This mile was a little long. I estimate it at 1.05. I think I will e-mail the race directors next year and remind them to make sure mile 26 is in the right place. This could be worth as much as 5 seconds for the overall time in this case. The reason is that the correct location of this mile would make the mile marker visible from about 200 meters, so seeing the mile marker cheers on the runner and gives him a goal to chase. Then seeing a faster split for mile 26 infuses hope for a good finish time, and stimulates the kick.

During this mile I passed Bryce again. It is noteworthy that both times I passed him on a downhill. I wonder if his quads were so trashed he could run downhill anymore.
Split 27:Distance0.170Time1:05.00Pace6:22.35
Kick. Given the time it was obviously shorter than 385 yards. But if you adjust for the long mile 26, this works out perfectly. I tried as hard as I could to make Bryce not want to catch me, but did not succeed. He kicked and passed me right before the finish line finishing half a second ahead.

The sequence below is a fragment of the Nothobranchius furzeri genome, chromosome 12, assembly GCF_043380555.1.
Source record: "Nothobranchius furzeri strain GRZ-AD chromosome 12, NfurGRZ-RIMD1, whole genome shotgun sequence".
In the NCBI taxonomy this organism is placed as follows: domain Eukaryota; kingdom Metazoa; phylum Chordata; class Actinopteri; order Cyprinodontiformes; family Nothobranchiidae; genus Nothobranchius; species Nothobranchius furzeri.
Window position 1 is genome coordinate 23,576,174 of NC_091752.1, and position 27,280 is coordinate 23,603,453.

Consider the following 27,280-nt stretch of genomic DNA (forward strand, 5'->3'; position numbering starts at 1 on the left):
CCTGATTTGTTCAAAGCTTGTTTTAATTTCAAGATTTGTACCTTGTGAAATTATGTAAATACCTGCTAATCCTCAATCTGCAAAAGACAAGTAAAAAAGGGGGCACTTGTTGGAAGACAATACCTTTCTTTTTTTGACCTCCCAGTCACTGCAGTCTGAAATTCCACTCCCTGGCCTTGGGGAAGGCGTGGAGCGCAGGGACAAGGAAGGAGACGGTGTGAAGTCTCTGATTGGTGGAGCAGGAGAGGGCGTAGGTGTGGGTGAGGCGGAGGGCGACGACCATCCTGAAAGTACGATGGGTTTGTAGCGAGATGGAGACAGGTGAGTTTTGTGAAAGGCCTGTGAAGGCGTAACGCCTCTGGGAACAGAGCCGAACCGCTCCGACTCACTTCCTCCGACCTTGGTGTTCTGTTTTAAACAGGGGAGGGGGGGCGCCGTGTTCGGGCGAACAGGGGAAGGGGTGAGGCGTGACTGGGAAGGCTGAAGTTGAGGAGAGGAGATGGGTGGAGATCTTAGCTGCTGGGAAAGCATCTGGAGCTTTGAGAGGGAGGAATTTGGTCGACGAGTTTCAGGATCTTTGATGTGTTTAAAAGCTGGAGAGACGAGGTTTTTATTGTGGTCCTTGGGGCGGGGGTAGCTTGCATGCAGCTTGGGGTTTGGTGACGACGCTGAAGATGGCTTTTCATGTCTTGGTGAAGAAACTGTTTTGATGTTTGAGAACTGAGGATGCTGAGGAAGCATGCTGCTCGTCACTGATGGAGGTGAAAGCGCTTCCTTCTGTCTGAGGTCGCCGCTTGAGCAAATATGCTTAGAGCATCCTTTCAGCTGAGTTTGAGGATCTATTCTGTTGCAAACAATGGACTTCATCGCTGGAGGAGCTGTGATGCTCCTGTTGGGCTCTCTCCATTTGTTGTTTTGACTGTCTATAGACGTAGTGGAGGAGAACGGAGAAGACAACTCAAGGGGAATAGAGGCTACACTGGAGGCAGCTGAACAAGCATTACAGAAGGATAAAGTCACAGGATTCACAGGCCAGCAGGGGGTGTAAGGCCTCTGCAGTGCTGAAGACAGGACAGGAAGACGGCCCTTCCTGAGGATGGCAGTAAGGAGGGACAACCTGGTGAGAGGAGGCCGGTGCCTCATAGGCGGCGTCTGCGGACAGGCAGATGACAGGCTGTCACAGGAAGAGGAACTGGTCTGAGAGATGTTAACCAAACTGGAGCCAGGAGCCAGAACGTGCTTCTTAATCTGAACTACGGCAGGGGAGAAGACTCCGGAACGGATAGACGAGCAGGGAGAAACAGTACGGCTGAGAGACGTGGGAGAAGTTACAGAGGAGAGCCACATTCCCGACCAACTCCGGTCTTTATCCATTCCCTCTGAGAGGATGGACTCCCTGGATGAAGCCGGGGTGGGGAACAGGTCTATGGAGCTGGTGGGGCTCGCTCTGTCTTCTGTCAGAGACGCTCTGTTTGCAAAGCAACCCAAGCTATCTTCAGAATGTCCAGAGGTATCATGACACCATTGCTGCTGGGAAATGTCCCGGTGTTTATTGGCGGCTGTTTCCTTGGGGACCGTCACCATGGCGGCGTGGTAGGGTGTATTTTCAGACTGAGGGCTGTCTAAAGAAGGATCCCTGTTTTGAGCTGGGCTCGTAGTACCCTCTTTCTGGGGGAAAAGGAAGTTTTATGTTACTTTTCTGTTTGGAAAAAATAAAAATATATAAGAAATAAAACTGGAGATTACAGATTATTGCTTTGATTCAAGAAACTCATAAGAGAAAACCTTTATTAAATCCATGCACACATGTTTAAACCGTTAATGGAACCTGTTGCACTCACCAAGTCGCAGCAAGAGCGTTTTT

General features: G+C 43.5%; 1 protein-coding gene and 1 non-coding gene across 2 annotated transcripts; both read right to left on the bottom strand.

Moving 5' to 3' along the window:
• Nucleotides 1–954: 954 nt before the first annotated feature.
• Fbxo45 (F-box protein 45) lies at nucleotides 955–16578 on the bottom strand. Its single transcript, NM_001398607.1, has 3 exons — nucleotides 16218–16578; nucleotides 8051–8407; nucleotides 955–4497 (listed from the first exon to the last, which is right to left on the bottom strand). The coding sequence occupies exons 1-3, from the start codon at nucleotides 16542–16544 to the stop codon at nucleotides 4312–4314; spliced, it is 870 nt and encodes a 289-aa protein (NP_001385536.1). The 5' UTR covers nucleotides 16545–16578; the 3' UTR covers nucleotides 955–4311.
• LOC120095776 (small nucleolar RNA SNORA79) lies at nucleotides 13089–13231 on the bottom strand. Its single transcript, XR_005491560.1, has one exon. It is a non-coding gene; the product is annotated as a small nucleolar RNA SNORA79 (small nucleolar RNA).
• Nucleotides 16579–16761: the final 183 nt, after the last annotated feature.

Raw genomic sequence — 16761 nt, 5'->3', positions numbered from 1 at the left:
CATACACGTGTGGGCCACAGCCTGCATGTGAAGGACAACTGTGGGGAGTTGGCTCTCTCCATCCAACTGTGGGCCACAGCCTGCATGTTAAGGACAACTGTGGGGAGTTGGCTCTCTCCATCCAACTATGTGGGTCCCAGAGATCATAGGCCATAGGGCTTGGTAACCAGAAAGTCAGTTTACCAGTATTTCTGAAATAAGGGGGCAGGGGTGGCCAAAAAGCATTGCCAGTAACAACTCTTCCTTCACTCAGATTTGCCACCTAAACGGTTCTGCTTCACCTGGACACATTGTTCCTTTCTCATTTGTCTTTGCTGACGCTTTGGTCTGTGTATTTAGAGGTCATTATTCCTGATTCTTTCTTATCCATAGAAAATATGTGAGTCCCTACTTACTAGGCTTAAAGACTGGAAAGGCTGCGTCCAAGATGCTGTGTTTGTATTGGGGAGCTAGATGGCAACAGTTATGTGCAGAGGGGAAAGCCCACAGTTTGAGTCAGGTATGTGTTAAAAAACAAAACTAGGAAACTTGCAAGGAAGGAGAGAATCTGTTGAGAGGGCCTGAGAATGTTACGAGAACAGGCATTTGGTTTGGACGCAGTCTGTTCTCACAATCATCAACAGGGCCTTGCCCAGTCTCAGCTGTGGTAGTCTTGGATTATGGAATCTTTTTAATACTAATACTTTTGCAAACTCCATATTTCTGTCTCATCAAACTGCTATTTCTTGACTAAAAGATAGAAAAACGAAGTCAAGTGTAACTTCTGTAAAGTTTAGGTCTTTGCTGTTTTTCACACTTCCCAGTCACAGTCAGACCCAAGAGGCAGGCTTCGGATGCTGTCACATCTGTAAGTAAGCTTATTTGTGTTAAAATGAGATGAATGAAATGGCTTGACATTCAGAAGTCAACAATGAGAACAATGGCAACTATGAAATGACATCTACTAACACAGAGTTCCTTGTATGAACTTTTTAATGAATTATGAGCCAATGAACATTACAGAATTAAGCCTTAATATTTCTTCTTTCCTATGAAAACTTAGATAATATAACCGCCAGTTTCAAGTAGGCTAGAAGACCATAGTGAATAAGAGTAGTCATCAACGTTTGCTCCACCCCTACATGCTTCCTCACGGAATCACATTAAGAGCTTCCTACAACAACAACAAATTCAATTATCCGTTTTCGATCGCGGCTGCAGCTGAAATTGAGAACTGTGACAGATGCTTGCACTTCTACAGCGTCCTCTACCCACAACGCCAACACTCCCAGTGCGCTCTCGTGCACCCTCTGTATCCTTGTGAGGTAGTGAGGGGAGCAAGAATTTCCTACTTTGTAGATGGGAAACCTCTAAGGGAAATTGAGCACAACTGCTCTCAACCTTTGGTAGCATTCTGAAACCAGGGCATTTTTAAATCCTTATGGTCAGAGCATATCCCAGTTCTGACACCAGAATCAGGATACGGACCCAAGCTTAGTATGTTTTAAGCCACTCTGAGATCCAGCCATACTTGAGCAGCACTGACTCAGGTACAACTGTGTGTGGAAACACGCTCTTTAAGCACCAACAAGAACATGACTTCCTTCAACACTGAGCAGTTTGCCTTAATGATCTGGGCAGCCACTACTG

Night Sleep Time: 0.00Nap Time: 0.00Total Sleep Time: 0.00
From jeffmc on Sat, Sep 20, 2014 at 21:43:02 from

Good job Sasha. I think this is a positive sign for you that may indicate that the spina bifida is not slowing you down as quickly as I once thought.

Have you been doing anything different lately (over the last few months) to try and alleviate the issues that the spina bifida causes?

From steve ash on Sat, Sep 20, 2014 at 22:21:27 from

Not a bad time at all Sasha. Good job and congratulations on your new arrival.

From MarkP on Sun, Sep 21, 2014 at 14:58:56 from

Super race. Keep lowering those master PRs!

From Superfly on Mon, Sep 22, 2014 at 13:15:07 from